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An ETF For Gains From The Equity Market's Smallest Corner

December 2, 2019 8:11 am
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An ETF For Gains From The Equity Market's Smallest Corner

Micro-cap stocks are an alluring yet confounding segment of the market. Stocks in this segment are generally considered to have market values ranging from $50 million to $300 million.

Taking Off Some Micro-Cap Volatility Risk 

Due to those low numbers, micro-cap names typically lack analyst coverage and significant institutional buying. Even without those traits, the asset class offers significant upside potential. But stock picking among the smallest of the small can be difficult.

Enter the iShares Micro-Cap ETF (NYSE:IWC), which includes stocks with market values up to $1 billion, taking some of the volatility edge off micro-cap investing.

Micro-Cap Benefits, Risks 

“However, this asset-class is not without its drawbacks. Chief among these are greater volatility and limited liquidity and capacity,” Morningstar said in a recent note.

“Also, for fund investors, there are few options for exposure to this sliver of the market. It is a market segment where indexing is challenged. Fortunately, there are some better alternatives.”

The $836.6-million IWC, which tracks the Russell Microcap Index and holds nearly 1,400 stocks, is one of those alternatives.

This segment of the market may hold potential benefits within the context of diversified equity allocation, Morningstar said.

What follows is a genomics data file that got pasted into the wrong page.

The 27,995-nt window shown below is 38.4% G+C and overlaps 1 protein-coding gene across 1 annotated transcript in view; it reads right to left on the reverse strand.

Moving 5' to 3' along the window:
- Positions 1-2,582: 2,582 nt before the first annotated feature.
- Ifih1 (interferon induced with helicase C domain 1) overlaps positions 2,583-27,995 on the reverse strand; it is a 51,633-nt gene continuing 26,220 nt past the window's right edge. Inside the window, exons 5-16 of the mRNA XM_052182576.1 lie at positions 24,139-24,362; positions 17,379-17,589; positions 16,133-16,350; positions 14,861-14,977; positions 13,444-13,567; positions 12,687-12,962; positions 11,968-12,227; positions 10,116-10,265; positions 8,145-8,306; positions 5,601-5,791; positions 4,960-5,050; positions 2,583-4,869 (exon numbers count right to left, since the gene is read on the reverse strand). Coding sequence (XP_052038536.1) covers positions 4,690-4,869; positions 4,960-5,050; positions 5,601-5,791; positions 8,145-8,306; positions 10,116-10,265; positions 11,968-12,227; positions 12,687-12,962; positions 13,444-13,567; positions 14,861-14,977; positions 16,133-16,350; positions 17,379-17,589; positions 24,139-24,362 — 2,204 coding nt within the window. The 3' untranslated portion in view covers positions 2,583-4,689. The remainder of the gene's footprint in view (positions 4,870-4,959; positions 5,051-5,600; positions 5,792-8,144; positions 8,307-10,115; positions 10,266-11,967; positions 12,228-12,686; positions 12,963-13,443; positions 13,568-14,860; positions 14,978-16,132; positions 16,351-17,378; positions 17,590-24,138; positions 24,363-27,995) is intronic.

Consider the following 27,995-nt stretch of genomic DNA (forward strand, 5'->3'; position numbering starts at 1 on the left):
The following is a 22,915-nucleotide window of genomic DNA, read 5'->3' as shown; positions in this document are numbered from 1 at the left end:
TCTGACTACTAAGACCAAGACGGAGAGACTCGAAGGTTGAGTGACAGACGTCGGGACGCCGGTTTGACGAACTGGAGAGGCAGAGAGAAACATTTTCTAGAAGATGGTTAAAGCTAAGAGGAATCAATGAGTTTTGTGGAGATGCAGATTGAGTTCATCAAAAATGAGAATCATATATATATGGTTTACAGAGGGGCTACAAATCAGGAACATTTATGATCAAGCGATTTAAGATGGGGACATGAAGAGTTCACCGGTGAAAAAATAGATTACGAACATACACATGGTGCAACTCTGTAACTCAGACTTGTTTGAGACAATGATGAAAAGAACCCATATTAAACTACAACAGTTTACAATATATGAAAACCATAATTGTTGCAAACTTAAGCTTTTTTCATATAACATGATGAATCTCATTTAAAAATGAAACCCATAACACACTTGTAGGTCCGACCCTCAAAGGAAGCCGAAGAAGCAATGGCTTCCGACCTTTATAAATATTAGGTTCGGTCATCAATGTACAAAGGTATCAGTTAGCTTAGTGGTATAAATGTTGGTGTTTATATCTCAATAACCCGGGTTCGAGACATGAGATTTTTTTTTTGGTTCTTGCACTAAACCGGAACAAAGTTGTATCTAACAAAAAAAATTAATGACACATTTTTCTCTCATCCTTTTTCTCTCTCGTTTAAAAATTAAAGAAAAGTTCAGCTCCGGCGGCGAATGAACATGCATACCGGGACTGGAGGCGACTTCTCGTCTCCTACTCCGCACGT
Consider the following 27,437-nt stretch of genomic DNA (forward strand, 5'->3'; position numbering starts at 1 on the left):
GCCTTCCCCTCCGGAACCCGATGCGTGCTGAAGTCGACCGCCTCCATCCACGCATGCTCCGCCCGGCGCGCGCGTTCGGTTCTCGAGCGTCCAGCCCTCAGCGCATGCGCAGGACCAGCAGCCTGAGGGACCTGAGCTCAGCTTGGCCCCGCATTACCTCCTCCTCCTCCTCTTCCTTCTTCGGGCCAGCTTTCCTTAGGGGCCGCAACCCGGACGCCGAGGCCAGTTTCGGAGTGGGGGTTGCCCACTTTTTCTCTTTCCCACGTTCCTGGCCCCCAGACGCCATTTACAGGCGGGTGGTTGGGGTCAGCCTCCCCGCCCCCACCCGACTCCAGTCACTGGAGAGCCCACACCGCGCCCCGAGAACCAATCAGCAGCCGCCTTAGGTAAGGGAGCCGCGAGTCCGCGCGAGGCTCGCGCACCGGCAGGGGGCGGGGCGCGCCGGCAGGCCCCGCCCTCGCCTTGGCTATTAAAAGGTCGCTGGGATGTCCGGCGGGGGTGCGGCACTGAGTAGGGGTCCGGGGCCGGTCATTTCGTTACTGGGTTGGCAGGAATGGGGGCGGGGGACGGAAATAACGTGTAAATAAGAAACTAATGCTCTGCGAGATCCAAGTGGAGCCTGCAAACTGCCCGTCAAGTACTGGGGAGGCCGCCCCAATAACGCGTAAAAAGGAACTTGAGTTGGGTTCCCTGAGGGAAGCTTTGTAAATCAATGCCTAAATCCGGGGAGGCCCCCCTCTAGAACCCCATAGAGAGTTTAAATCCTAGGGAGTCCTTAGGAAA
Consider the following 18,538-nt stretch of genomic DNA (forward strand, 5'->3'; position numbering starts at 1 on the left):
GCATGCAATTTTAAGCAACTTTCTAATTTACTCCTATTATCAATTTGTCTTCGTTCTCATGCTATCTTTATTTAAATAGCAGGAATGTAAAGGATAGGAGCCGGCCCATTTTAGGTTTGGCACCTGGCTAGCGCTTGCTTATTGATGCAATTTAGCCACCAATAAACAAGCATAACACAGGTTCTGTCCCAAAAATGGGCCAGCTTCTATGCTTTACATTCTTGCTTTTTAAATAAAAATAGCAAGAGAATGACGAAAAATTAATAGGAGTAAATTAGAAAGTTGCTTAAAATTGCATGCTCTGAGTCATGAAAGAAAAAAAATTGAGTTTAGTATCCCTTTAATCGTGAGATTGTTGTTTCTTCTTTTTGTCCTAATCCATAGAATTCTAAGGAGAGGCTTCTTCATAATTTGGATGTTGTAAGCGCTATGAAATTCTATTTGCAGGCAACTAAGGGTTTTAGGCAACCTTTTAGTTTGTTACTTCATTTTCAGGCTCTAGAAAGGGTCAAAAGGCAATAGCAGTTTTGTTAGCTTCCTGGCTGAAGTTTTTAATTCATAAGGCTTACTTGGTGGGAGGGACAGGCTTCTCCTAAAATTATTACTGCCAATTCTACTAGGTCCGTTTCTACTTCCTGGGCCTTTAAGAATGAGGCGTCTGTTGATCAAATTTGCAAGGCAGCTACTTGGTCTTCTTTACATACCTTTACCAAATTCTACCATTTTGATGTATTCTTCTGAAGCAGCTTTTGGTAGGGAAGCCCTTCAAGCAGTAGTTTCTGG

“Most notably, micro-caps have some diversification potential. This is evidenced by the fact that they are not perfectly correlated to other segments of the U.S. market-cap spectrum.”

In other words, investors with large-cap heavy portfolios may want to consider IWC not just for the size effect benefits, but the benefits of reduced correlations as well.

'The Primary Drawback' Of Micro-Caps 

IWC has perks, but there are disadvantages to be expected. An obvious one is that many micro-cap companies aren't profitable or are in outright financially precarious positions.

“The primary drawback of investing in micro-caps is their higher volatility compared with large-, mid- and small-cap stocks,” according to Morningstar. “Also, the costs of obtaining information on these companies and monitoring them tends to be higher as they receive less — if any — attention from Wall Street.”

IWC allocates nearly half its combined weight to the financial services and health care sectors. The former gives the fund some steadiness and exposure to smaller, but profitable banks with value stock appeal.

Micro-cap healthcare names usually dwell in the biotechnology and medical device spaces, meaning they are reliant on regulatory approvals and probably aren't close to profitability. As a trade-off, those stocks offer significant growth potential.

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